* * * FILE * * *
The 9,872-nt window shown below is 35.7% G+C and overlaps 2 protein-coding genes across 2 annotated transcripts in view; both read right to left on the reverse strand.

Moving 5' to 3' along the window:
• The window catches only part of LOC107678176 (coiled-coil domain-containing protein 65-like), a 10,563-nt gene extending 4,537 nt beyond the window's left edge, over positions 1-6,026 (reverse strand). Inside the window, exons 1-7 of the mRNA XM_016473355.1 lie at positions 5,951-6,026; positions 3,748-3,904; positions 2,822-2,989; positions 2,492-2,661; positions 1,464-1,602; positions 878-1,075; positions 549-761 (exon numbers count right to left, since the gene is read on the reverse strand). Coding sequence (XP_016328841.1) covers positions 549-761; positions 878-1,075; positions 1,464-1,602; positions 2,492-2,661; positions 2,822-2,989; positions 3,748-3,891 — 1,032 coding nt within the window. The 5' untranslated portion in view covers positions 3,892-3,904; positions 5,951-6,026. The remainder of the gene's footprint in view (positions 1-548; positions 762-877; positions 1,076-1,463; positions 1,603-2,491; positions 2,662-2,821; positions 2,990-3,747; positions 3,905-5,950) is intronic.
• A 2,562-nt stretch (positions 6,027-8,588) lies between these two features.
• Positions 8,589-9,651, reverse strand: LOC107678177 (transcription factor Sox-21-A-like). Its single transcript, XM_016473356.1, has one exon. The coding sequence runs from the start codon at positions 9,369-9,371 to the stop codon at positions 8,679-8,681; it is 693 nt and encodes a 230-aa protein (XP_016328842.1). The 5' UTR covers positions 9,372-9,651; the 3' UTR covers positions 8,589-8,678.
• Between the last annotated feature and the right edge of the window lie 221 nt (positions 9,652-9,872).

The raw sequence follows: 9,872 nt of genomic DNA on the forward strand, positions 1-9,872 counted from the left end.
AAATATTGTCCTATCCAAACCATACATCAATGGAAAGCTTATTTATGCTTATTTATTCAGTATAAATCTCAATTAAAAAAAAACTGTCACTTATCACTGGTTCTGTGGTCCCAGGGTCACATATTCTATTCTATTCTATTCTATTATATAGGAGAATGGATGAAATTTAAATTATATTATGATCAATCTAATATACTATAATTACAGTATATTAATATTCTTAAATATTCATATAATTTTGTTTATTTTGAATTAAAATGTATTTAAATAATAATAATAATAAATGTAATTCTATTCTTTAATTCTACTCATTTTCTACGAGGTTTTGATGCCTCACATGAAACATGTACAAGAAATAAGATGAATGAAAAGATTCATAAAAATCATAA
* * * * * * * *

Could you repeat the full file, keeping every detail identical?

The 9,872-nt window shown below is 35.7% G+C and overlaps 2 protein-coding genes across 2 annotated transcripts in view; both read right to left on the reverse strand.

Moving 5' to 3' along the window:
• The window catches only part of LOC107678176 (coiled-coil domain-containing protein 65-like), a 10,563-nt gene extending 4,537 nt beyond the window's left edge, over positions 1-6,026 (reverse strand). Inside the window, exons 1-7 of the mRNA XM_016473355.1 lie at positions 5,951-6,026; positions 3,748-3,904; positions 2,822-2,989; positions 2,492-2,661; positions 1,464-1,602; positions 878-1,075; positions 549-761 (exon numbers count right to left, since the gene is read on the reverse strand). Coding sequence (XP_016328841.1) covers positions 549-761; positions 878-1,075; positions 1,464-1,602; positions 2,492-2,661; positions 2,822-2,989; positions 3,748-3,891 — 1,032 coding nt within the window. The 5' untranslated portion in view covers positions 3,892-3,904; positions 5,951-6,026. The remainder of the gene's footprint in view (positions 1-548; positions 762-877; positions 1,076-1,463; positions 1,603-2,491; positions 2,662-2,821; positions 2,990-3,747; positions 3,905-5,950) is intronic.
• A 2,562-nt stretch (positions 6,027-8,588) lies between these two features.
• Positions 8,589-9,651, reverse strand: LOC107678177 (transcription factor Sox-21-A-like). Its single transcript, XM_016473356.1, has one exon. The coding sequence runs from the start codon at positions 9,369-9,371 to the stop codon at positions 8,679-8,681; it is 693 nt and encodes a 230-aa protein (XP_016328842.1). The 5' UTR covers positions 9,372-9,651; the 3' UTR covers positions 8,589-8,678.
• Between the last annotated feature and the right edge of the window lie 221 nt (positions 9,652-9,872).

The raw sequence follows: 9,872 nt of genomic DNA on the forward strand, positions 1-9,872 counted from the left end.
AAATATTGTCCTATCCAAACCATACATCAATGGAAAGCTTATTTATGCTTATTTATTCAGTATAAATCTCAATTAAAAAAAAACTGTCACTTATCACTGGTTCTGTGGTCCCAGGGTCACATATTCTATTCTATTCTATTCTATTATATAGGAGAATGGATGAAATTTAAATTATATTATGATCAATCTAATATACTATAATTACAGTATATTAATATTCTTAAATATTCATATAATTTTGTTTATTTTGAATTAAAATGTATTTAAATAATAATAATAATAAATGTAATTCTATTCTTTAATTCTACTCATTTTCTACGAGGTTTTGATGCCTCACATGAAACATGTACAAGAAATAAGATGAATGAAAAGATTCATAAAAATCATAA